I’m no expert on campaign finance, so hopefully someone out there can set me straight on why I could not find a PAC registered.

Republicans put forth another irresponsible proposal

Livingston County’s Michigan Congressional delegation has again taken an irresponsible stand, and their answer to the expected $300 billon budget shortfall is less revenue and cutting taxes again.

Last summer, Sen. Valde Garcia and Reps. Chris Ward and Joe Hune took the irresponsible step of eliminating the Single Business Tax (SBT) without a replacement on the horizon. Today the Livingston County Daily Press & Argus reported the three fearless leaders are in lockstep with the ridiculous and irresponsible Republican proposal for replacing the SBT that cuts revenue by $300 million. Michigan has cut taxes continuously in both good times and bad times, and taxes have been cut 30 times since 1993. Michigan has less state government employees now than in 1973, and our population has increased by almost two million people over that same span.

If our alleged leaders think we are going to win the race to the bottom they are wrong. It will never happen. There is no way we can compete with Communist China and others that pay slave wages and provide no, or very few, services. A pair of tax studies last summer illustrated quality of life, such as good schools, cultural opportunities and low crime attract businesses, not low taxes. We are competitive in taxes with other states, and now the Republicans want to cut the essential services that attract business here.

Luckily, a group of business people, local government leaders and educational leaders who will be most effected by the cuts that will be required if the Republican proposals go forward have formed a group called Michigan Fiscal Responsibility Project. Many members said the state's business climate would be better off with a tax increase than in its current dismal state, according to a recent story in the subscription only MIRS.

"Enough is enough," said East Lansing Mayor Sam Singh. "Local governments alone have absorbed more than $2 billion in cuts. Businesses relocate because of what local governments can offer - the infrastructure and quality of workforce - and (if there are more cuts) we won't be able to support businesses and get out of an economic downturn."

At least the Republications have finally identified where they want to cut the more than $300 billon in investments from the state: schools, Medicaid and shared-revenue payments to communities

Experts said the cuts in education will hurt in both the long and short run. Not only will the state not be able to keep up with competition, but with continuous cuts to higher education, our graduates won't measure up to their competition, which isn't just national - it's global, said Mike Boulus, director of the Presidents Council, State Universities of Michigan, which represents the state's public universities.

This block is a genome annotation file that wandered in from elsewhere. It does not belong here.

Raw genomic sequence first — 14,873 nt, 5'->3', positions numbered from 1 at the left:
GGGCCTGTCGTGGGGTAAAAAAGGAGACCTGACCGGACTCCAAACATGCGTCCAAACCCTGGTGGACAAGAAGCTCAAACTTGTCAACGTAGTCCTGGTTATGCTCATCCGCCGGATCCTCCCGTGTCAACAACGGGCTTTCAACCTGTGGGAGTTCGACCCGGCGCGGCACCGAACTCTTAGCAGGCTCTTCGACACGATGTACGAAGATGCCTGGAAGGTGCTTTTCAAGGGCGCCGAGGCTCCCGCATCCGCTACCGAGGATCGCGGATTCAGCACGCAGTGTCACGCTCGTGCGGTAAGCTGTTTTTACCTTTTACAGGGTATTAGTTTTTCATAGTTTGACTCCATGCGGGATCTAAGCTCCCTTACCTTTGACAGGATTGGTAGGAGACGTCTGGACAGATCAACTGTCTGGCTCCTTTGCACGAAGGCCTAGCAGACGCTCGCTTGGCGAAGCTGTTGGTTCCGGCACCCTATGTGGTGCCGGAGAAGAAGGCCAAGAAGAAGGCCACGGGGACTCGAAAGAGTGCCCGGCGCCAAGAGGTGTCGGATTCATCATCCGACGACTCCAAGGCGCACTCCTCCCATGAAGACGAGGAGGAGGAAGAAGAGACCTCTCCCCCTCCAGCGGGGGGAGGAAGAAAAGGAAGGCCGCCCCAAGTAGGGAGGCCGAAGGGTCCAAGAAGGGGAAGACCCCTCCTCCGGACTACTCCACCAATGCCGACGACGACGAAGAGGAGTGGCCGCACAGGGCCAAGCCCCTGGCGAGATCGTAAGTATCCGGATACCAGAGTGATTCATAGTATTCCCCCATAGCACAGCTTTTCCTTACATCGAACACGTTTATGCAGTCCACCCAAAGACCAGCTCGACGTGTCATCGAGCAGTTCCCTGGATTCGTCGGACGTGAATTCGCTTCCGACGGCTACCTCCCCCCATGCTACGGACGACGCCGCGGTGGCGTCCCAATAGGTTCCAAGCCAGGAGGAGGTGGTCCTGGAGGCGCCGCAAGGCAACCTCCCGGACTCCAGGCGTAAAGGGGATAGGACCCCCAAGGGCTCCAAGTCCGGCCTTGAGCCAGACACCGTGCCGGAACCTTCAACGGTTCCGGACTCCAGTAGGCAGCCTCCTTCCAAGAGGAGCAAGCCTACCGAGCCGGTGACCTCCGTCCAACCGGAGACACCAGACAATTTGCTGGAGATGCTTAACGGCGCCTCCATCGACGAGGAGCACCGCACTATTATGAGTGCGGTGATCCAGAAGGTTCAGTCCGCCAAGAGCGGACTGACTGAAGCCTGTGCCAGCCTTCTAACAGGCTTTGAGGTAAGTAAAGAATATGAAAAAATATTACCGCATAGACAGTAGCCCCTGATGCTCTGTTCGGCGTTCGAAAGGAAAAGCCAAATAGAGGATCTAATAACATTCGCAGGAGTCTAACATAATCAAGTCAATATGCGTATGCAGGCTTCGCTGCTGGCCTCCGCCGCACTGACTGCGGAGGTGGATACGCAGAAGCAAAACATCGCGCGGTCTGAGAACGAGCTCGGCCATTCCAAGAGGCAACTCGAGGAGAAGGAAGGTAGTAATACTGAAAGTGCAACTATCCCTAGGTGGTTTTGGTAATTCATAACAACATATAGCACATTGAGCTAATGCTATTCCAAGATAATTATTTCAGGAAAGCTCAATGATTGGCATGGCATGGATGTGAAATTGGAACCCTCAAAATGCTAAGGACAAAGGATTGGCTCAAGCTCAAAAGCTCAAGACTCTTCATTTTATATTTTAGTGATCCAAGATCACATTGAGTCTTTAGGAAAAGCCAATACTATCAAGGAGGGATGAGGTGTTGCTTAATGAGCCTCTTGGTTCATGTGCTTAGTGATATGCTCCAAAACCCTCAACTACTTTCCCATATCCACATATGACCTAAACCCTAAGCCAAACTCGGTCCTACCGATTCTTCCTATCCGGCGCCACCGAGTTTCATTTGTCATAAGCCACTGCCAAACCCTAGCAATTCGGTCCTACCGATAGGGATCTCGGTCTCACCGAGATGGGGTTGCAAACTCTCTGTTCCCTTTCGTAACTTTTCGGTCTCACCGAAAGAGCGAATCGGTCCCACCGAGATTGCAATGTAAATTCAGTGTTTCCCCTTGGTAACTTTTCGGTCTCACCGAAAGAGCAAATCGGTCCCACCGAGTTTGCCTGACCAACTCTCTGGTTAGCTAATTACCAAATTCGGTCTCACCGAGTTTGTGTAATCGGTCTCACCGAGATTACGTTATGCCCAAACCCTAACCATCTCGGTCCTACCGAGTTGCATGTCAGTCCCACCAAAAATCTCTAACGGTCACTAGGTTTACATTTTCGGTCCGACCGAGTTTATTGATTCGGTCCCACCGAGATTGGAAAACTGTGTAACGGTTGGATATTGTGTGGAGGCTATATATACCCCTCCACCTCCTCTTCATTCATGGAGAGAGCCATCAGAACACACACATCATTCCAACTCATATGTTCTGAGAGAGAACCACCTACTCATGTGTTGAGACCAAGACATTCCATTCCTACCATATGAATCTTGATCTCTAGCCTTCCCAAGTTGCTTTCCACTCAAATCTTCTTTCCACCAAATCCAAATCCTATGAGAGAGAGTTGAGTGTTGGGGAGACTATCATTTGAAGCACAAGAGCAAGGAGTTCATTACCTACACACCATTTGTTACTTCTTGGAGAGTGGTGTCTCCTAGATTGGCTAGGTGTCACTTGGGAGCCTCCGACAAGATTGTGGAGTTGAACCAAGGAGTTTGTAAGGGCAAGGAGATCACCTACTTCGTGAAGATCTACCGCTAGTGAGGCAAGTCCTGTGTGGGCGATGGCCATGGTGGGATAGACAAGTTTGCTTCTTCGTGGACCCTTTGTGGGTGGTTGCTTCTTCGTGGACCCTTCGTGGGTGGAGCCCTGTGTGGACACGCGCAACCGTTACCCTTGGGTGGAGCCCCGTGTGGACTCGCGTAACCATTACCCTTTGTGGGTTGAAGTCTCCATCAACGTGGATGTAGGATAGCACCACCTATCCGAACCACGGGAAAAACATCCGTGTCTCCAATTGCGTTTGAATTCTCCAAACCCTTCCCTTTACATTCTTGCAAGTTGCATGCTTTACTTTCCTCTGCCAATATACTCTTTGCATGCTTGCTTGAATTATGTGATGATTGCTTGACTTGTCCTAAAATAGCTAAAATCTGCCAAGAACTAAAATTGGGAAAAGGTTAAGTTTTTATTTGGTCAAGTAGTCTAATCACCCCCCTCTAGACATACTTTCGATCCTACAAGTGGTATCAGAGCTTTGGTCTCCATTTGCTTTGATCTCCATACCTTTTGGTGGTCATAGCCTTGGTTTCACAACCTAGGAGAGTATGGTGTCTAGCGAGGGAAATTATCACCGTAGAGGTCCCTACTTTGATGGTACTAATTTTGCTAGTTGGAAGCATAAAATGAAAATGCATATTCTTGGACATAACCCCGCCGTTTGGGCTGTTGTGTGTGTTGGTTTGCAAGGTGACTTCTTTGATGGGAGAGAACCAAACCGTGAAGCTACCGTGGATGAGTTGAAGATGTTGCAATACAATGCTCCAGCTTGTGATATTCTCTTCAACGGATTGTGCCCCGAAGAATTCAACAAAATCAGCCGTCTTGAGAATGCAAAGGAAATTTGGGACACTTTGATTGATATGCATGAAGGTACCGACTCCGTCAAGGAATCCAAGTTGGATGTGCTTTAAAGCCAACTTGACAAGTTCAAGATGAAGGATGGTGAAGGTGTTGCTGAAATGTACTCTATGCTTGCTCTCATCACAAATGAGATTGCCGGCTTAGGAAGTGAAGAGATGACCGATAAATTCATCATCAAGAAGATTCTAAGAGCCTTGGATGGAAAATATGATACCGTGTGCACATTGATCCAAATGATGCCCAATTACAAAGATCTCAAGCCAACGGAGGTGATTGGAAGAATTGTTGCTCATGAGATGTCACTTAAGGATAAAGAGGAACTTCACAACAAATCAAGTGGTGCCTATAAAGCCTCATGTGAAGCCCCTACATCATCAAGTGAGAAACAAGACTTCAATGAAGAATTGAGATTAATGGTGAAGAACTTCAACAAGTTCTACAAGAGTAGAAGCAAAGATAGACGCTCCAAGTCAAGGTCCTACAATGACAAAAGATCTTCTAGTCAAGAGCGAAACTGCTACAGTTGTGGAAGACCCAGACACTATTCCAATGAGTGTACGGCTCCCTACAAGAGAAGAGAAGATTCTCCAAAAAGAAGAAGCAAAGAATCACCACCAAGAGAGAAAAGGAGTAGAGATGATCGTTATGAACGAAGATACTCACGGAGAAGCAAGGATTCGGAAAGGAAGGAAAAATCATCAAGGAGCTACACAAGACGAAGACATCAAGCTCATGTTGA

Lower reimbursements for Medicaid, which one out of seven Michigan residents rely on for health insurance, have in part led to 46 hospital closings in a handful of years, said David Finkbeiner, spokesperson for the Michigan Health and Hospital Association.
In lieu of a full shutdown many more hospitals have had to cut programs and services.

An example of what that means for one population: after the local hospital closed its labor and delivery wing expecting mothers in Manistee County now have to drive 60 to 70 miles each way to deliver a baby.

Kay Hoffman, president of the Michigan Association of Chiefs of Police, said that there are 1,600 fewer police officers in Michigan than there were five years ago.

Garcia said lowering taxes now would generate greater revenue down the road because of the stimulating effect on the economy. "We're talking about making an investment in the future," he said.

That’s simply not true, and that’s exactly what taxes are; an investment in the future.

As studies have shown, Michigan is in the middle of the pack for tax burden, it’s very competitive with other states and services are more of a factor than taxes in keeping and attracting businesses to Michigan. But that doesn’t convince Hune.

"You can't tax yourself into prosperity," he said. You also can’t cut yourself into prosperity either.

Ward said Medicare services not mandated by the federal government, such as in-home care and certain prescription drug programs could be possible targets for reductions. Also, programs that allow prisoners to earn high school diplomas while incarcerated may be cut, he said.